Something about the Christmas season heightens the contrast between what should be and what is. A whimsical Christmas commercial ends and the 10 o'clock news begins: A precious young woman is in a coma, the teenage shooter is dead.
Merry holiday music plays in the doctor's office when a man hears the cancer has returned. It strikes a discordant note. At a crowded Christmas party, a widow reaches to hold a hand that is no longer there and feels more alone than ever. At times, it is hard to reconcile the cheer of the season and the hardships of life.
Poet Henry Wadsworth Longfellow felt that empty space on Christmas Day in 1863. He was caring for his son Charles, who had been badly wounded in battle. Charles' mother, Henry's beloved second wife, Fanny (his first wife had died after a miscarriage), was killed just 18 months before in an accidental fire. Henry had tried to save her and was so badly burned he could not attend her funeral. The iconic bushy beard he wore henceforth was grown to hide disfiguring burn scars. Henry wrote a friend that "He was outwardly calm but inwardly bleeding to death" from grief.
Henry Wadsworth Longfellow in 1868. (Photo by Julia Margaret Cameron, Wikicommons)
As the Civil War raged on, Henry, an abolitionist, worried he might lose his country. The casualties were great that year — 51,000 in the Battle of Gettysburg alone. Stealing moments away from caring for his son, Henry wrote a poem we have come to know as a carol: "I Heard the Bells on Christmas Day."
The fourth and fifth stanzas speak of how war had "rent the hearth-stones of a continent" and cannon roar had drowned out the carols. The sixth stanza reveals the broken heart of the poet in response to war, death, and pain.
And in despair I bowed my head;
"There is no peace on earth," I said;
"For hate is strong, And mocks the song
Of peace on earth, good-will to men!"
His pen did not linger there, however. He ended the song on a different note:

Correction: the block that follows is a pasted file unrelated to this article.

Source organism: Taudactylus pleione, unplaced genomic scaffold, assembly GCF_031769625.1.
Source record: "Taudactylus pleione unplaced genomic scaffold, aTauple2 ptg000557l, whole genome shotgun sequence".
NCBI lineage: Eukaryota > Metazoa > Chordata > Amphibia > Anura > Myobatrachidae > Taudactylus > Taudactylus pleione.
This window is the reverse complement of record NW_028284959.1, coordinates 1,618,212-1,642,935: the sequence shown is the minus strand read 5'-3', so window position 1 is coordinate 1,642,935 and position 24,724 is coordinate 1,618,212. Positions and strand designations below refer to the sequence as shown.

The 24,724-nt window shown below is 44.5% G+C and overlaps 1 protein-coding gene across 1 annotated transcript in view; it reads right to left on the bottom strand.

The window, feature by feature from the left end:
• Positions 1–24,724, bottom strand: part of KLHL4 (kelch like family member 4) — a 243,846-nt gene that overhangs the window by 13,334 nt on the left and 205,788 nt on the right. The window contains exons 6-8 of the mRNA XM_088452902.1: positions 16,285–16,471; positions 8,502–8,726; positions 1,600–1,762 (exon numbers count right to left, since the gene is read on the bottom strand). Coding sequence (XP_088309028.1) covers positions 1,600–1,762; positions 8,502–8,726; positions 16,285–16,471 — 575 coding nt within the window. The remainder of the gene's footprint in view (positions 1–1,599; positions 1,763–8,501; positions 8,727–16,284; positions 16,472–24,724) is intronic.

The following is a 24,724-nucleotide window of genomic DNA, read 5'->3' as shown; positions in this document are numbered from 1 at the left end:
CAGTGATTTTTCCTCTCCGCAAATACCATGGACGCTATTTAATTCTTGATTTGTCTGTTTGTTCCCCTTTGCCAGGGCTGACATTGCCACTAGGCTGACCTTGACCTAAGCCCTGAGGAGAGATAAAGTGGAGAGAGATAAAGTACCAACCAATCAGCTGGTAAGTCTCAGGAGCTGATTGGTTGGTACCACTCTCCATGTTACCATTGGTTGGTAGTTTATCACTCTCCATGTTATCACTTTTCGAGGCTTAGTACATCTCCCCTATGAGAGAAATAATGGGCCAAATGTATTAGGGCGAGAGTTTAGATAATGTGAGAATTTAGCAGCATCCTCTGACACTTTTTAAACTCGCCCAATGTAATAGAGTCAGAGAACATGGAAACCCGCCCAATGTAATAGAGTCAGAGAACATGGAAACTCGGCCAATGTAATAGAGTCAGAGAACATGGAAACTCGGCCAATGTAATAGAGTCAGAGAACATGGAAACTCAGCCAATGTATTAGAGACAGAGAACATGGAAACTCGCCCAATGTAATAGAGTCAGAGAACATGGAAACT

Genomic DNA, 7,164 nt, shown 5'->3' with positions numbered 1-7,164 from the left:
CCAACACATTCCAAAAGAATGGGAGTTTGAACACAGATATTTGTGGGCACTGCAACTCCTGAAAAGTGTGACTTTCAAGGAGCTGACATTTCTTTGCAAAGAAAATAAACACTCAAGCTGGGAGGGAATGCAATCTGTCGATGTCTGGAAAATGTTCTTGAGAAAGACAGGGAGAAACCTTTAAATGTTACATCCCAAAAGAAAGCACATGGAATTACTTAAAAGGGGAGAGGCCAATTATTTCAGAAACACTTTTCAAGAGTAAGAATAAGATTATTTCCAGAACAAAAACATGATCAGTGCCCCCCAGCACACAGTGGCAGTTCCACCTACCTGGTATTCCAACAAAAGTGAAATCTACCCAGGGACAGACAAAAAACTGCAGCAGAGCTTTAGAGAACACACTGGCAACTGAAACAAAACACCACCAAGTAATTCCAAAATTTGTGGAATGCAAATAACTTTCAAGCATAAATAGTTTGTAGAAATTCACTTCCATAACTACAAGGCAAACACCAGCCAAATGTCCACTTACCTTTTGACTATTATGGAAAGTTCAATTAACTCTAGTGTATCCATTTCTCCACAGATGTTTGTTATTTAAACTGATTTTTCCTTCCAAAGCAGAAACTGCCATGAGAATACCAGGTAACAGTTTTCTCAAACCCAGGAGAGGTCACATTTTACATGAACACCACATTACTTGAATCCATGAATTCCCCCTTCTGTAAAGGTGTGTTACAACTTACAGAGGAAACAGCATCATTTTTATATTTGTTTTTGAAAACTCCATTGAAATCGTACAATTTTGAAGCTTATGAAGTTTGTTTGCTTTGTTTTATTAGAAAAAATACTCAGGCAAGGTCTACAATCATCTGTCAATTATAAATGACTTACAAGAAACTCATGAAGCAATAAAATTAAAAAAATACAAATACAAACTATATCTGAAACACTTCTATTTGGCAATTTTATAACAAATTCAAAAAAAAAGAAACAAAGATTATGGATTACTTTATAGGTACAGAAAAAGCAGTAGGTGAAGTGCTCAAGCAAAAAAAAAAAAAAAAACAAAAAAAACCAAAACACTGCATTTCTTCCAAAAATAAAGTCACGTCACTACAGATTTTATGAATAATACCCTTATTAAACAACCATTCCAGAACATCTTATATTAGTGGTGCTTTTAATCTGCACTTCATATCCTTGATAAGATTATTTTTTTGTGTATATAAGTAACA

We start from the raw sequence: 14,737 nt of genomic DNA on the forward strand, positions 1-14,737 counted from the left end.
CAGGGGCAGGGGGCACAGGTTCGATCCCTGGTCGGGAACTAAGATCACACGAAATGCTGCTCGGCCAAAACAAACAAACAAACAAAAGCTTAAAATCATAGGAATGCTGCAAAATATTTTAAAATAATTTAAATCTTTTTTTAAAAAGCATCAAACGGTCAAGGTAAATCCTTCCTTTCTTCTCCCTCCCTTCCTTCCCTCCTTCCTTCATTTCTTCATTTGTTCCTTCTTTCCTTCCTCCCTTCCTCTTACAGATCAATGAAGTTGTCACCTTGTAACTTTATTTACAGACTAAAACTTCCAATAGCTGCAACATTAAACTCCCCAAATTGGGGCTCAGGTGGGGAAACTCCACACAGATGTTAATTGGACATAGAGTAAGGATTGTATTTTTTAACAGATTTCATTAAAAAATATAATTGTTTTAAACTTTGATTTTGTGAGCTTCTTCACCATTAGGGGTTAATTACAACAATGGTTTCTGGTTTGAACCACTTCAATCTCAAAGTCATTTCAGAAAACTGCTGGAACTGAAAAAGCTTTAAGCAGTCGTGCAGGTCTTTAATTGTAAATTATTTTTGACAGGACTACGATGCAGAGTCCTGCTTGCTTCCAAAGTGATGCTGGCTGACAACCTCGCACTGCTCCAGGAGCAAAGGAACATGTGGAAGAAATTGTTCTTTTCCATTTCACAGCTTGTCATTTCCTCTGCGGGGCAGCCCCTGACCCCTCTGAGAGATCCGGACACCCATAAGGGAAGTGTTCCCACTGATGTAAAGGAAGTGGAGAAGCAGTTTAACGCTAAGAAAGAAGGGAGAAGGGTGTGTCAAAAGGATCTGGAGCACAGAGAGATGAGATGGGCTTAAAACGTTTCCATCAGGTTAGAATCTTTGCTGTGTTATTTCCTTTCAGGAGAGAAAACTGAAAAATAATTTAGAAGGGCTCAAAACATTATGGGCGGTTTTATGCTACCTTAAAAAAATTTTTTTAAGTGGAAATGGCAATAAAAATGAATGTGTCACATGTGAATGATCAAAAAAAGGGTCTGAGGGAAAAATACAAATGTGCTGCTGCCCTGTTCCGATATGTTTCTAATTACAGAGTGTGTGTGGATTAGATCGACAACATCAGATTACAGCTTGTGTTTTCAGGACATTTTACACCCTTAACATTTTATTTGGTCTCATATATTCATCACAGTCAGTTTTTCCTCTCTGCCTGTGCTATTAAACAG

Then pealed the bells more loud and deep:
"God is not dead, nor doth He sleep;
The Wrong shall fail, The Right prevail,
With peace on earth, good-will to men."
As Charles' caretaker and a vocal abolitionist, Henry had not merely hoped that right would be prevail; he labored on its behalf. He found the courage to stand in the space between what should be and what is. Charles would later recover. The Union won the Civil War, and slavery was abolished.
In a recent homily, Pope Francis spoke of "The danger of complacency, comfort, worldliness in our lifestyles and in our hearts, of making our well-being the most important thing in our lives." He contrasted those who "find their security in themselves and in material things" and those who are full of love, charity, "endurance and perseverance, able to face difficulties, trials and failures with serenity and hope in the Lord ... gentle, capable of understanding and mercy."
The key to reconciling Christmas hope and the reality of pain is not to ignore suffering or yield to a thousand shiny distractions. We must embrace those who are hurting, comfort the widowed, the sick and the dying, befriend the lonely, and feed the hungry. Faith and hope should motivate us to action. Poor shepherds who first heard the words, "peace on earth, good-will to men" some 2,000 years ago, did not go back to sleep but turned their feet toward Bethlehem.
It is only through the pouring out of oneself for others rather than the pouring into oneself of complacency that we can reconcile the cheer of the season to the hardships of life.